Boston is trying to take a crack at the city’s growing smack problem.
Mayor Marty Walsh announced the blueprint for the Mayor’s Office of Recovery Services as Massachusetts and the rest of the nation face what the National Institute of Drug Abuse are calling an “opioid addiction epidemic.” Walsh’s office teamed up with Blue Cross Blue Shield in creating the nation’s first municipal-based office to focus strictly on addiction and substance abuse.
“Eight months ago, there was a fear that we were going to have an Ebola outbreak,” Walsh said. “We were getting doctors and hospitals ready. But at the same time, mothers were burying their kids, spouses were burying spouses and we were losing people everyday because of a needle in an arm, or alcohol in a brown paper bag. We weren’t worried about that epidemic.”
Boston’s rate of substance abuse is staggering, and there is no data available on the citywide capacity of substance treatment, according to Blue Cross Foundation President Audrey Shelto.
“That was a shock to me,” Shelto said. “The only reliable data on drug use available came from the National Survey on Drug Use and Health. The only data on capacity is from the Bureau of Substance Abuse Treatment from the State Department of Human Services.” The data provided by these surveys are only on a state-by-state basis, and don’t reflect the need for treatment on a city level.
Last year, Mayor Walsh’s Office and Blue Cross found that outpatient and recovery service data were non-existent in Boston and began collecting quantitative and qualitative data. The results of these studies found that alcohol and heroin are the substances of choice, and that the extent of usage in Boston mirrors that of the rest of the state, with 11.3 percent of residents having substance abuse disorders. Ten percent of all Boston hospital emergency room visits are substance abuse related, as are five percent of inpatient admissions.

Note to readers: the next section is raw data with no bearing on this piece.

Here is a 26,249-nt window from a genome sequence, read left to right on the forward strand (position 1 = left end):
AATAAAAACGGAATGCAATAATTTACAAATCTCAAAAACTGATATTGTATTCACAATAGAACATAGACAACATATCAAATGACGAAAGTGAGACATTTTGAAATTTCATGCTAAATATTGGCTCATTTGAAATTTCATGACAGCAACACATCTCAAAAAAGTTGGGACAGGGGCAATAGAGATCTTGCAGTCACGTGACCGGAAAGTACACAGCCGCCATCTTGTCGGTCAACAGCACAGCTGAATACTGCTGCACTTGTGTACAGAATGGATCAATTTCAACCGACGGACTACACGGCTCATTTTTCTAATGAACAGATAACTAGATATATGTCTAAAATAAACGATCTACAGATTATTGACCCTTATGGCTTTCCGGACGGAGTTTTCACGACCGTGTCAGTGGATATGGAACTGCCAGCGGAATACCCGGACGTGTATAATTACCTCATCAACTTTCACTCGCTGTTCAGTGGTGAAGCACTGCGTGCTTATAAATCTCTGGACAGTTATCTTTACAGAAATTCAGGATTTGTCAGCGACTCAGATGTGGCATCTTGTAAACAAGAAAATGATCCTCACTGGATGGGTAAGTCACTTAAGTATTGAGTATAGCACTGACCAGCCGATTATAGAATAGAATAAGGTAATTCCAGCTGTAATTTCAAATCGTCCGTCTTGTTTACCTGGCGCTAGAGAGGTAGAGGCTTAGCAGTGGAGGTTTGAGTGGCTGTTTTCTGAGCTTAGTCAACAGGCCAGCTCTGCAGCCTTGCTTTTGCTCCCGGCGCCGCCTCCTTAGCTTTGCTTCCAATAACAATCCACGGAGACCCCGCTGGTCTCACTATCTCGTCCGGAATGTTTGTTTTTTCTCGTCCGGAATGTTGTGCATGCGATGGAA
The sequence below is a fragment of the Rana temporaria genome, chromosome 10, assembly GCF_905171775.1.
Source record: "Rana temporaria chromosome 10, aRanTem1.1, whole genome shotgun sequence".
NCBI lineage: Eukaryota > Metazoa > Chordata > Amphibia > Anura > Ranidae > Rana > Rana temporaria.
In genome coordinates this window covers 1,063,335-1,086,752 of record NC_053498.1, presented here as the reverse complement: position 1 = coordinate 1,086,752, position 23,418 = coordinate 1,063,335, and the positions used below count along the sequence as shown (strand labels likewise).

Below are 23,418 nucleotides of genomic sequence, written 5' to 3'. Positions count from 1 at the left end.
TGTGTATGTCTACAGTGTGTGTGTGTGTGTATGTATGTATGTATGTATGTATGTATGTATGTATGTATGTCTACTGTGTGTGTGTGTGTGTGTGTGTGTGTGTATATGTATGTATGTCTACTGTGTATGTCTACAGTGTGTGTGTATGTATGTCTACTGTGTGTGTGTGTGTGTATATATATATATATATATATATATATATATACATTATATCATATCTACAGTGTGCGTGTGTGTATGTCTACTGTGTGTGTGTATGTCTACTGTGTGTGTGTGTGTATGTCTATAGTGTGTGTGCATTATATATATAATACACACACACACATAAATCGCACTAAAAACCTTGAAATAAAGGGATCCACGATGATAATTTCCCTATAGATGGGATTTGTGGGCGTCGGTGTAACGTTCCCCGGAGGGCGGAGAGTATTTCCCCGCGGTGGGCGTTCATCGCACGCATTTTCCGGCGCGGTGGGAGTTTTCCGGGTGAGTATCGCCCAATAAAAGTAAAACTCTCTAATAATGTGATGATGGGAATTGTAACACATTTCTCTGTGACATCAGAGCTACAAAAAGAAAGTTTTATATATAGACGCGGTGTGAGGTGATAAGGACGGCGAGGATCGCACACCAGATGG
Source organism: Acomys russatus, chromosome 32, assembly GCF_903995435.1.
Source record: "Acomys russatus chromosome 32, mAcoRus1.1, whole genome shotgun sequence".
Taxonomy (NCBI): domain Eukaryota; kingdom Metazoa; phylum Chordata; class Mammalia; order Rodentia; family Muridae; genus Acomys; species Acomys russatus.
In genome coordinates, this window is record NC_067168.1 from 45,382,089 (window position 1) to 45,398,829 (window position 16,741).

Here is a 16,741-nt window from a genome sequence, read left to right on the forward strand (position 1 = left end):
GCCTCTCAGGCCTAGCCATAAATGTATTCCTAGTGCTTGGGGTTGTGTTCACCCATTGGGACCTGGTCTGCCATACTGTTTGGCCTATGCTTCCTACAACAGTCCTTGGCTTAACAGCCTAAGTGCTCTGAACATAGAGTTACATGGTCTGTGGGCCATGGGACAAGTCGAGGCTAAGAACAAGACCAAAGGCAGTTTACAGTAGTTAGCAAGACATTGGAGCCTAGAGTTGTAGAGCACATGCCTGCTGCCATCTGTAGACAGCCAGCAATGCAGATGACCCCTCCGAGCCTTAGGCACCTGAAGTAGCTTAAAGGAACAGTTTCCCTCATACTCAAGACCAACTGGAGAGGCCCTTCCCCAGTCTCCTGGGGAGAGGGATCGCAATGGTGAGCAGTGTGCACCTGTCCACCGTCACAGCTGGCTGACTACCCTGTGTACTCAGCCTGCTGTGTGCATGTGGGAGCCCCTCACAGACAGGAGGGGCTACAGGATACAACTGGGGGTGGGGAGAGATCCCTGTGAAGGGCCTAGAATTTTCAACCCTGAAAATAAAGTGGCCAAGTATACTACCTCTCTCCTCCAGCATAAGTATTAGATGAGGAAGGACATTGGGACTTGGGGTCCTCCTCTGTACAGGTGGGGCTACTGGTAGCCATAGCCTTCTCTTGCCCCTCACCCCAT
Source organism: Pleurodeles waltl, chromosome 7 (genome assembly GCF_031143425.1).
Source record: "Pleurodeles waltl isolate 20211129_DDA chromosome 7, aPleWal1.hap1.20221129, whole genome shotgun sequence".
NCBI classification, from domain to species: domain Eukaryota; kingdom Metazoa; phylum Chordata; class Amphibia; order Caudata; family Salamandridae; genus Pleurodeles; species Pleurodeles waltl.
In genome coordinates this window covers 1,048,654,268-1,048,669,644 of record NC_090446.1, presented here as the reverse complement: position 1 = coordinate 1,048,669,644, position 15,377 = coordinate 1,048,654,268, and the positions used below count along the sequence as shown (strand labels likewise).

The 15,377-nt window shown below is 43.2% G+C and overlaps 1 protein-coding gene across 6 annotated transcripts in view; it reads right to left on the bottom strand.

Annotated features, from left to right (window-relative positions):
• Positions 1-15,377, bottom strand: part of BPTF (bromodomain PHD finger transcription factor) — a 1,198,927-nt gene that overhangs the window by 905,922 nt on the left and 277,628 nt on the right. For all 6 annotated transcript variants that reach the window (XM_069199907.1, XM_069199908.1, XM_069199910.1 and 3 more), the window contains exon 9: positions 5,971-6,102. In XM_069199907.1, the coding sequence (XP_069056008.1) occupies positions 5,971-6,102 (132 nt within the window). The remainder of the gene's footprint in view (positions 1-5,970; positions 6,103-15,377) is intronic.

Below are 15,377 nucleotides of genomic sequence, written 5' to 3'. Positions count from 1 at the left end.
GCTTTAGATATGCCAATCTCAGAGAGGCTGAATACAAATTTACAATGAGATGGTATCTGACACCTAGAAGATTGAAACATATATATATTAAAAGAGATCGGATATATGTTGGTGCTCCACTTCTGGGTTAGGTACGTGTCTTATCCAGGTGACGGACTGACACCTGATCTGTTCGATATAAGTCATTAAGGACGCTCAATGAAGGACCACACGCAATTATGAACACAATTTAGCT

The rate of heroin usage in the city skyrocketed, causing the rate of unintentional overdoses to increase by 76 percent between 2010 and 2012. Heroin calls to Boston EMS increased 25 percent between January to February 2013. On the other end of the spectrum, twenty five percent of Bostonians reported binge drinking and ten percent reported heavy drinking.
On a state level, between 2000 and 2012, opioid-related deaths increased by 90 percent and have increased by 50 percent between 2012 and 2013. But treatment in Massachusetts is a statewide system, and the new Office of Recovery aims to address the citywide struggles.
The average wait time for a bed at a detox shelter is 23 days and the amount of properly trained professionals who can medically monitor patients is far lower than the demand. Boston has 152 detox beds per 100,000 residents, the next largest in Central Mass. and Cape Cod can only offer 42 beds per 100,000 people. The State also has no centralized database for people to find openings in detox centers throughout the Commonwealth, and at any point, as many as half of the residential treatment facilities are occupied by non-residents of Boston.
The Office of Recovery Services, which will operate under the Boston Public Health Commission, is part of the Fiscal Year 2015 budget and has identified $300,000 to support its creation. The hope is that this program will improve existing facilities, create a centralized information center for treatment availability and outpatient services, relapse reduction aid, and the expansion of public and private funding for local intensive care facilities.
“I am passionate about helping the recovery community because I know what happens when somebody gets sober,” Walsh said. “There are too many people counting on us.”